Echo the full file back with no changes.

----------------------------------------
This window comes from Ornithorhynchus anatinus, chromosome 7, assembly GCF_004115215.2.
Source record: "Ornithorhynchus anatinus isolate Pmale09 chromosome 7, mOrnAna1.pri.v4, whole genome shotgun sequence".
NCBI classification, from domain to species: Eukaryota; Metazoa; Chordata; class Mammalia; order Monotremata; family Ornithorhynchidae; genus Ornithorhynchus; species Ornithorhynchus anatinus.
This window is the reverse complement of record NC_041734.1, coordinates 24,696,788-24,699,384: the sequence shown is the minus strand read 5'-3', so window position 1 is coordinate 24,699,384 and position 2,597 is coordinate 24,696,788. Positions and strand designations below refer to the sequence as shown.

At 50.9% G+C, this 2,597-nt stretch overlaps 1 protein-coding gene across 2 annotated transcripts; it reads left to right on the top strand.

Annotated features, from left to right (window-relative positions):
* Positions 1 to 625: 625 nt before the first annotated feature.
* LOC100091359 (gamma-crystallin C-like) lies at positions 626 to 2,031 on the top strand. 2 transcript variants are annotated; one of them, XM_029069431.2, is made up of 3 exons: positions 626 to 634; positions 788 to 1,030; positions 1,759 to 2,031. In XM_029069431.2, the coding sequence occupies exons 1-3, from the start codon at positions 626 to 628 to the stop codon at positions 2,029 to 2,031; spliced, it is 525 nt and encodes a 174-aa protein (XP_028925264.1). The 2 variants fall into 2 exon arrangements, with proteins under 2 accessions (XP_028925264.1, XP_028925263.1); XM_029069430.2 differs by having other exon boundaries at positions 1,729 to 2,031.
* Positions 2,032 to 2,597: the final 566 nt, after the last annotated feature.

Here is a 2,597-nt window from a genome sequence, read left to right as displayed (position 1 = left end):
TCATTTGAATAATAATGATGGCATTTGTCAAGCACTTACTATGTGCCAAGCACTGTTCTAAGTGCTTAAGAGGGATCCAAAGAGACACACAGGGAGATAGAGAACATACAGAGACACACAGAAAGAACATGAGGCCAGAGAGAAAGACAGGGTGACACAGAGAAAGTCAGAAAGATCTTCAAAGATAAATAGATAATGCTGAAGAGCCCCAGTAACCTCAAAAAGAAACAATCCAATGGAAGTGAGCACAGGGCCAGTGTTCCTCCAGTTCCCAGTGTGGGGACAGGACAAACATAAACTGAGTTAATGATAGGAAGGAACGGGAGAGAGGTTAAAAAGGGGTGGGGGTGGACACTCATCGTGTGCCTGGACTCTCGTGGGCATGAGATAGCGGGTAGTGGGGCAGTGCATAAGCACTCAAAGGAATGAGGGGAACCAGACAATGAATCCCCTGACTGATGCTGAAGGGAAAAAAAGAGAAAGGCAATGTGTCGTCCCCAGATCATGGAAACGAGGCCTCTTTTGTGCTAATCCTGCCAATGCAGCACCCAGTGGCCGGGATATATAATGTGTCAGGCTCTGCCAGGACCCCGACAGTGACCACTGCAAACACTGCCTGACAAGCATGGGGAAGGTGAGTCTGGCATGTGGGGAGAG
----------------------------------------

This window comes from Ornithorhynchus anatinus, chromosome 7, assembly GCF_004115215.2.
Source record: "Ornithorhynchus anatinus isolate Pmale09 chromosome 7, mOrnAna1.pri.v4, whole genome shotgun sequence".
NCBI classification, from domain to species: Eukaryota; Metazoa; Chordata; class Mammalia; order Monotremata; family Ornithorhynchidae; genus Ornithorhynchus; species Ornithorhynchus anatinus.
This window is the reverse complement of record NC_041734.1, coordinates 24,696,788-24,699,384: the sequence shown is the minus strand read 5'-3', so window position 1 is coordinate 24,699,384 and position 2,597 is coordinate 24,696,788. Positions and strand designations below refer to the sequence as shown.

At 50.9% G+C, this 2,597-nt stretch overlaps 1 protein-coding gene across 2 annotated transcripts; it reads left to right on the top strand.

Annotated features, from left to right (window-relative positions):
* Positions 1 to 625: 625 nt before the first annotated feature.
* LOC100091359 (gamma-crystallin C-like) lies at positions 626 to 2,031 on the top strand. 2 transcript variants are annotated; one of them, XM_029069431.2, is made up of 3 exons: positions 626 to 634; positions 788 to 1,030; positions 1,759 to 2,031. In XM_029069431.2, the coding sequence occupies exons 1-3, from the start codon at positions 626 to 628 to the stop codon at positions 2,029 to 2,031; spliced, it is 525 nt and encodes a 174-aa protein (XP_028925264.1). The 2 variants fall into 2 exon arrangements, with proteins under 2 accessions (XP_028925264.1, XP_028925263.1); XM_029069430.2 differs by having other exon boundaries at positions 1,729 to 2,031.
* Positions 2,032 to 2,597: the final 566 nt, after the last annotated feature.

Here is a 2,597-nt window from a genome sequence, read left to right as displayed (position 1 = left end):
TCATTTGAATAATAATGATGGCATTTGTCAAGCACTTACTATGTGCCAAGCACTGTTCTAAGTGCTTAAGAGGGATCCAAAGAGACACACAGGGAGATAGAGAACATACAGAGACACACAGAAAGAACATGAGGCCAGAGAGAAAGACAGGGTGACACAGAGAAAGTCAGAAAGATCTTCAAAGATAAATAGATAATGCTGAAGAGCCCCAGTAACCTCAAAAAGAAACAATCCAATGGAAGTGAGCACAGGGCCAGTGTTCCTCCAGTTCCCAGTGTGGGGACAGGACAAACATAAACTGAGTTAATGATAGGAAGGAACGGGAGAGAGGTTAAAAAGGGGTGGGGGTGGACACTCATCGTGTGCCTGGACTCTCGTGGGCATGAGATAGCGGGTAGTGGGGCAGTGCATAAGCACTCAAAGGAATGAGGGGAACCAGACAATGAATCCCCTGACTGATGCTGAAGGGAAAAAAAGAGAAAGGCAATGTGTCGTCCCCAGATCATGGAAACGAGGCCTCTTTTGTGCTAATCCTGCCAATGCAGCACCCAGTGGCCGGGATATATAATGTGTCAGGCTCTGCCAGGACCCCGACAGTGACCACTGCAAACACTGCCTGACAAGCATGGGGAAGGTGAGTCTGGCATGTGGGGAGAG